Chef Shirley Chung
Driving up to La La Land I am fullof anticipation on my next interview. Shirley has been on my radar for this project since I started it. Seeing her energy and passion on television I can only imagine what I am in store for. I am glad we are meeting at a coffee shop because I definitely will need some caffeine in order to keep up with her.
Can you tell me about your background and how you got into food.
“So I was born and raised in Beijing China. I came to US at age 17. I finished college in California where I majored in business administration. My dad was in semi conductors and wanted me to take over the family business. I worked in Silicon Valley for five years but that wasn’t my dream. I loved to cook and throwing dinner parties. This stemmed from my Grandmother who worked for Red Cross. She would bring home different types of international foods and teach me about them. This really opened up my palette and help create my love for food. I started cooking at an early age of about seven years old because my mom and nannies didn’t cook. This grew into me always cooking for my family. So after the five years in Silicon Valley I had re evaluate what I wanted to do. My husband Jimmy recommended at this time would be perfect opportunity to make a change. We talked about it and after a brief tour at CCA I enrolled. During culinary school I was staging at Gary Danko’s but I wanted The French Laundry (this was when it was at it’s prime, early 2000’s). I would go up to TFL every day after school to see if someone would talk to me. I sent in my resume and wrote letters. Finally chef Mark Hoppers talked to me and ended up being my first chef to work under for my externship. After my externship I got hired at Bouchon as oyster bar for Thomas Keller! I mean hello..I’ll take that!”
You have worked under some legendary chefs. Can you tell me about that?
“After Thomas Keller and Bouchon, I ended up in Las Vegas because my sous chef Mark went there to open Bouchon. So after Bouchon I opened Guy Savoy as a master cook. I then joined Mario Batali group and worked for them for five years. My first chef de cuisine position was at Carnevino. I ended up getting fired from the group due to politics but it was a blessing in disguise. Then Jose Andres ended up knocking on my door. Prior to China Poblano I didn't want to cook my heritage, Chinese food. Jose said to me “you are Chinese, you know so much about the culture”. So I started to cook and really got noticed from James Beard Foundation nomination and especially in Las Vegas. I think this is were I really started to embrace my culture and to cook it’s food.”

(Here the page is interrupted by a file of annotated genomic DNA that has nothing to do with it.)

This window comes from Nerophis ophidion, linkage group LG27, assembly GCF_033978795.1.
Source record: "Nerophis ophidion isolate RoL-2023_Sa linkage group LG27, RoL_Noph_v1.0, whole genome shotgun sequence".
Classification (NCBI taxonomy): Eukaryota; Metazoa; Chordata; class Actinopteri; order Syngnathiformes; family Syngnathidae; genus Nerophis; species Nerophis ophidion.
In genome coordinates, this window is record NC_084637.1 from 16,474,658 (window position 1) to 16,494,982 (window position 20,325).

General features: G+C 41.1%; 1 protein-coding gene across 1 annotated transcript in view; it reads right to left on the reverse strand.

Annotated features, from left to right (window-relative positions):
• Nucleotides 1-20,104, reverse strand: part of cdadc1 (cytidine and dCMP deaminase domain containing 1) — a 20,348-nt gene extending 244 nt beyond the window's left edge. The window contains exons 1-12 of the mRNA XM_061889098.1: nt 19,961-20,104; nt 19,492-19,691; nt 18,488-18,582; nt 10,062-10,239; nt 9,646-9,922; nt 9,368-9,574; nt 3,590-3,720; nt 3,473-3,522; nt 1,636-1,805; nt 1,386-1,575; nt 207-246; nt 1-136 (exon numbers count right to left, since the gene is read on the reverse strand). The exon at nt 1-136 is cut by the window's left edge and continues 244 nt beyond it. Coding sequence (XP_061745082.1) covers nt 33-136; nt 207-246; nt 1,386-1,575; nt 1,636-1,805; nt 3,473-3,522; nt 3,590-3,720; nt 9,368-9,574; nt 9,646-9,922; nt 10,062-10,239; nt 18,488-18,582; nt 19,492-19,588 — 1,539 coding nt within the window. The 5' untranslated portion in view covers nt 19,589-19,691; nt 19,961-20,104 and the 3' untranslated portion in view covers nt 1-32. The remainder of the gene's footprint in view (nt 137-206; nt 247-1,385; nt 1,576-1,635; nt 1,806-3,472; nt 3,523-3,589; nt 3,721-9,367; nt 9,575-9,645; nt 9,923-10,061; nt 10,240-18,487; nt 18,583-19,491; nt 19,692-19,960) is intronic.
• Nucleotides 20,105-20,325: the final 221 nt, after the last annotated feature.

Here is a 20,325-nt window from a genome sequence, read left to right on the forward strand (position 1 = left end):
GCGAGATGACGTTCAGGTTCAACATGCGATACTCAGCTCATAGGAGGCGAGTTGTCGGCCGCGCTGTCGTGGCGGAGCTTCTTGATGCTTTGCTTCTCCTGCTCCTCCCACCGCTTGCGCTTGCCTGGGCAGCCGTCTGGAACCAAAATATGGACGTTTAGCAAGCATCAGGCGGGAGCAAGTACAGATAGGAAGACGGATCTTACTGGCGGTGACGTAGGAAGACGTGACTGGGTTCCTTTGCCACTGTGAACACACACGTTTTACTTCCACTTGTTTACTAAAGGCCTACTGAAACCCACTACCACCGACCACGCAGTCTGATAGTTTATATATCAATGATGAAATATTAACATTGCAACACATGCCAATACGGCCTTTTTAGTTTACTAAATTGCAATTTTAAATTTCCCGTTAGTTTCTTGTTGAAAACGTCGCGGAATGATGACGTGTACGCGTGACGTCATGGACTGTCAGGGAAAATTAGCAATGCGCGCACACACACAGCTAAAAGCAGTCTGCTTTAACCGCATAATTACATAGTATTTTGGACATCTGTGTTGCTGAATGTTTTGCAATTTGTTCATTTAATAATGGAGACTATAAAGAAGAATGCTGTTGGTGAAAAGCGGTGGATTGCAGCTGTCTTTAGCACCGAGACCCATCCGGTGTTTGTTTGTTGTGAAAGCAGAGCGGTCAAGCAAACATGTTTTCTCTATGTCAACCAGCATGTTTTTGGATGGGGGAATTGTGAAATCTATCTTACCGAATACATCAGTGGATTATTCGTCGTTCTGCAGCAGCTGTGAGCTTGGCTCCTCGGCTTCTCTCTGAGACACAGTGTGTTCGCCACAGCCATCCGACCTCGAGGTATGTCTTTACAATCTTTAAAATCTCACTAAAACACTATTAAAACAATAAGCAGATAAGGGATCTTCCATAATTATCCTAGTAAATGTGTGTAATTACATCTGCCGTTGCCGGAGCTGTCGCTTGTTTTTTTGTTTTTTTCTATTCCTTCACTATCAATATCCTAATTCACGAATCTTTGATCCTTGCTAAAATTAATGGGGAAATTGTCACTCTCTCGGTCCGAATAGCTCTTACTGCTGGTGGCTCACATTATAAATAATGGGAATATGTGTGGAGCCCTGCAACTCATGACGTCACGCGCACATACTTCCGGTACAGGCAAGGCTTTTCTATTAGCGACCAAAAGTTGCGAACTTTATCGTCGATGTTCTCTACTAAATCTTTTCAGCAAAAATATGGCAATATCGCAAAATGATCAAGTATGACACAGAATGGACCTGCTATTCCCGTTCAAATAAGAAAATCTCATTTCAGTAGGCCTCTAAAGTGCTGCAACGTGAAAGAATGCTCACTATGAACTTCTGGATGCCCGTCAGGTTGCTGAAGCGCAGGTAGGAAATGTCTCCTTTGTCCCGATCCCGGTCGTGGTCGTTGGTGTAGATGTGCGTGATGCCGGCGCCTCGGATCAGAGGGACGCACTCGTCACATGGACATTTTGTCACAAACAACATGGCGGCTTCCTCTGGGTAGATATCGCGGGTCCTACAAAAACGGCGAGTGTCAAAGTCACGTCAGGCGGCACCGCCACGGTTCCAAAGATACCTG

What inspires you?
“Life inspires me. What really inspires me the most is emotion. A memory.”
What kind of advice would you give to a young chef?
“The fundamentals are very important. The basics, knife cuts. Don’t try to run before you can walk”.
What kind of emotion does the phrase female chef have on you?
“I think we all want to be just referred to as chef. There is no term male chef. But I think in these changing times if you call me female chef I hope that it gets more attention so as to inspire little girls to become chefs. Then I am ok with it.”
If you weren’t a chef what would you be doing?
“I would like to something in fashion. Probably a shoe designer. The visual, the colors, textures all intrigue me.”
What would your last dish be?
“That’s easy. It’s a Beijing dish with hand cut noodles, with a fermented soy bean sauce and mined pork.”
After sitting with Shirley I am somewhat in awe. Her drive and her passion is infectious. Coming from another country as an immigrant and succeeding as she has is extremely impressive. But within all this is her desire to cook from her heart. She has taken everything she has learned and put it all into her food. Like a warm bowl of hugs.